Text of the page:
But oh, our Magnum is a man of the ’80s—or at least a victim of ’80s TV writing. Like many shows and movies of this time, his thirtysomething single status is the result of his being a widower (the ’80s were about as progressive as the Brady Bunch ’60s, apparently). He can’t just be a smoking-hot guy coming off a hell of a time in Vietnam, surrounded by chicks in bikinis and not eager to settle down. That’d be crazy! His widower status is also good for swooning-fan purposes: Look, ladies, he was able to commit that one time! And he’s wounded! In many ways! He still has war flashbacks and hangs out with ’Nam buddies T.C. and Rick (an orange Kato Kaelin), not to mention that the mere suggestion of Vietnam adds to Magnum’s complicated mystery.
But Magnum is not perfect. He does have one flaw, at least in the eyes of a sexual-harassment-educated, boundary-defending modern woman: Dude’s a little touchy. His slimiest move is the hand on the lower of the lowerest back on any female he has just met or barely knows or is supposedly having a professional relationship with. He goes in for the touch as soon as she turns around and they walk off together, even if it’s only for a few feet. And his hand stays there, lingering. He also has no problem throwing his arms around two babes as he walks away with them (again, they’re virtual strangers; again, only in the ’80s would anyone randomly come across two babes and walk off with them). But this was the era of the alpha male, remember? Someone once suggested to me that the ’80s were a good time to be a misogynist. You had the power dicks on Wall Street, the stripper-groupie-loving hair-metal bands, the loudmouth rises of Donald Trump and Howard Stern. So a man getting a little grab near-ass was par for the course.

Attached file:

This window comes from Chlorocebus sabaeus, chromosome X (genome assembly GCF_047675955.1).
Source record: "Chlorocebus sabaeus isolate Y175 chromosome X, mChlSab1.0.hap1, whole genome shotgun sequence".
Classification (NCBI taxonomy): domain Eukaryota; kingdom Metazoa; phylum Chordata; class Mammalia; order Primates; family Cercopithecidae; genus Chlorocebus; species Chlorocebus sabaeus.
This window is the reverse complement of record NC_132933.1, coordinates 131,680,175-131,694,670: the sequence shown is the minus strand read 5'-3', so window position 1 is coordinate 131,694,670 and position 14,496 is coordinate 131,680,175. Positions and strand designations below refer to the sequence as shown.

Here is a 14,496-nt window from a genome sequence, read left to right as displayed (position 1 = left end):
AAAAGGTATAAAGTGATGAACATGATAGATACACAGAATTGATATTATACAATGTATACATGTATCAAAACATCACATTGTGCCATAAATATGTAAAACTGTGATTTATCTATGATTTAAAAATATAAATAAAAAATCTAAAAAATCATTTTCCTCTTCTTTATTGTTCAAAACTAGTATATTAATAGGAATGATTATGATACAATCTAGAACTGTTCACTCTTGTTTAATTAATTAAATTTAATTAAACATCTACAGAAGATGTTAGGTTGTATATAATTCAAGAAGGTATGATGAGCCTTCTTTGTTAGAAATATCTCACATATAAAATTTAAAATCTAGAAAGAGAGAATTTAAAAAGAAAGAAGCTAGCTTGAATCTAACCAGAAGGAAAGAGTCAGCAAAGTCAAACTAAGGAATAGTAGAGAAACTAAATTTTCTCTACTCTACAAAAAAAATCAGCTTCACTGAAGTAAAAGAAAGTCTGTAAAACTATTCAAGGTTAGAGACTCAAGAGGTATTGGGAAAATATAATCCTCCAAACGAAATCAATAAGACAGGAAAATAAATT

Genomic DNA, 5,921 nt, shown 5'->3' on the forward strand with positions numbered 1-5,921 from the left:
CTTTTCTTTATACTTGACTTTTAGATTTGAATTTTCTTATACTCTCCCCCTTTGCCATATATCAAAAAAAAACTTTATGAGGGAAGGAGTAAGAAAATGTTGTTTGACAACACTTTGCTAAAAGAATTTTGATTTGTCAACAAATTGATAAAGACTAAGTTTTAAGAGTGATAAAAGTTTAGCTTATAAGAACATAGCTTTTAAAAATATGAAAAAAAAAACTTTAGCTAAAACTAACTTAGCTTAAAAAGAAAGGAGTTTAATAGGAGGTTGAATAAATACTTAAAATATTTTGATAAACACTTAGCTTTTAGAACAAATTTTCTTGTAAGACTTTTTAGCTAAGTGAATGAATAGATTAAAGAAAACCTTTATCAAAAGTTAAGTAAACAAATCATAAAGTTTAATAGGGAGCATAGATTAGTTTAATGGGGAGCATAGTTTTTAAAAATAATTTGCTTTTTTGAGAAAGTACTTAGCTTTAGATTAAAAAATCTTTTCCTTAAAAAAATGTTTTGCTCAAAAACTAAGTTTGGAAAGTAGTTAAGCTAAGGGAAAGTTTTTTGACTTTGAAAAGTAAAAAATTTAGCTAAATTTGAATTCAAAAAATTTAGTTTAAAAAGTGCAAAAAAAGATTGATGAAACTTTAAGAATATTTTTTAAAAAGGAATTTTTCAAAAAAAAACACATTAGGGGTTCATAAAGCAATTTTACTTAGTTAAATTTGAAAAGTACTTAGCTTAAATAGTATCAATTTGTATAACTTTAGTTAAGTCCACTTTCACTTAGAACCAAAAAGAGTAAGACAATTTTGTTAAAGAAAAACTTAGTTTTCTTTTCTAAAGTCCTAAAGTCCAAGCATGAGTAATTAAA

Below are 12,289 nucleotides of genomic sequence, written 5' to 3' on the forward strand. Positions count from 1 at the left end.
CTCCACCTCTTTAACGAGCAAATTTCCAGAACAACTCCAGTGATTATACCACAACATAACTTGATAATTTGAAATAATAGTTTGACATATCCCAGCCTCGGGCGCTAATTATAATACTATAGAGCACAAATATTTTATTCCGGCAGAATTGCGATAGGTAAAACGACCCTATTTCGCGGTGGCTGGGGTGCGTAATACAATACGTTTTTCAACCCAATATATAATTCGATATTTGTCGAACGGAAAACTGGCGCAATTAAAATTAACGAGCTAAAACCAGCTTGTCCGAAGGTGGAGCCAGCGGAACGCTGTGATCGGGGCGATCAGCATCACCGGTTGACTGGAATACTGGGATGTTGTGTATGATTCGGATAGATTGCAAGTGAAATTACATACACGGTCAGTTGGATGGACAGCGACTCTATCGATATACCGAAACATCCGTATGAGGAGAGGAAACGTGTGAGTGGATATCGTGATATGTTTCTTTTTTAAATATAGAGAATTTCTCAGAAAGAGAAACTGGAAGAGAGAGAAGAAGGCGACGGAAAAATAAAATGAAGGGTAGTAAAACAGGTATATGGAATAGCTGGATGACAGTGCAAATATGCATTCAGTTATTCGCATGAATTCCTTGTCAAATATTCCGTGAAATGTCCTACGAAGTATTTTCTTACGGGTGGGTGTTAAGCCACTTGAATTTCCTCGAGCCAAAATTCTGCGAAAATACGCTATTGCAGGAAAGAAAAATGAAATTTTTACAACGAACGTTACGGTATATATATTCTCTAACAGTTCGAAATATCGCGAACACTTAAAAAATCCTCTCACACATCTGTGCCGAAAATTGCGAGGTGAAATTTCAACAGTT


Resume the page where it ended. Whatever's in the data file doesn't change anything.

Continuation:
Magnum also never thinks twice about putting up a lady client in a house (sometimes in the bed he sleeps in) that he doesn’t pay for. But real talk, ladies: If you met Magnum in a bar and he confessed that the Ferrari wasn’t his and that he lives for free in a mansion owned by a guy no one ever sees (and you know he’d charmingly admit this and then slyly turn the confession back to you), would that stop you from sleeping with him? I didn’t think so.